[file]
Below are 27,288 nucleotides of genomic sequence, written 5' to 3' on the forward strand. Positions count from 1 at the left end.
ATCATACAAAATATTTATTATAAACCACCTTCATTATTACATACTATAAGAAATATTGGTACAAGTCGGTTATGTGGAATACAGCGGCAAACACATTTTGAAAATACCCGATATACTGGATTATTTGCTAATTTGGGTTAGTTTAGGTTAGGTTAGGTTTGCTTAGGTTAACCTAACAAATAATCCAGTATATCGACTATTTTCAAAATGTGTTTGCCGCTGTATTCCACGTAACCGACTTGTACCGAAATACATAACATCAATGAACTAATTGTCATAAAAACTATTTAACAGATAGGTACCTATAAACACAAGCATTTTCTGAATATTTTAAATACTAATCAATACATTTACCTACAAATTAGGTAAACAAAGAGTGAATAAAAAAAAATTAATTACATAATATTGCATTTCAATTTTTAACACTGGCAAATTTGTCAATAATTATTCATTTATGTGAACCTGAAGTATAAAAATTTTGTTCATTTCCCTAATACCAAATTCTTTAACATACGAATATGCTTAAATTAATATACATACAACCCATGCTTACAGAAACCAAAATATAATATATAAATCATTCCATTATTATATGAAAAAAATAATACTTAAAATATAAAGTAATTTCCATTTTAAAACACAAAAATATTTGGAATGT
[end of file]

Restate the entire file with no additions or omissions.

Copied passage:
Below are 27,288 nucleotides of genomic sequence, written 5' to 3' on the forward strand. Positions count from 1 at the left end.
ATCATACAAAATATTTATTATAAACCACCTTCATTATTACATACTATAAGAAATATTGGTACAAGTCGGTTATGTGGAATACAGCGGCAAACACATTTTGAAAATACCCGATATACTGGATTATTTGCTAATTTGGGTTAGTTTAGGTTAGGTTAGGTTTGCTTAGGTTAACCTAACAAATAATCCAGTATATCGACTATTTTCAAAATGTGTTTGCCGCTGTATTCCACGTAACCGACTTGTACCGAAATACATAACATCAATGAACTAATTGTCATAAAAACTATTTAACAGATAGGTACCTATAAACACAAGCATTTTCTGAATATTTTAAATACTAATCAATACATTTACCTACAAATTAGGTAAACAAAGAGTGAATAAAAAAAAATTAATTACATAATATTGCATTTCAATTTTTAACACTGGCAAATTTGTCAATAATTATTCATTTATGTGAACCTGAAGTATAAAAATTTTGTTCATTTCCCTAATACCAAATTCTTTAACATACGAATATGCTTAAATTAATATACATACAACCCATGCTTACAGAAACCAAAATATAATATATAAATCATTCCATTATTATATGAAAAAAATAATACTTAAAATATAAAGTAATTTCCATTTTAAAACACAAAAATATTTGGAATGT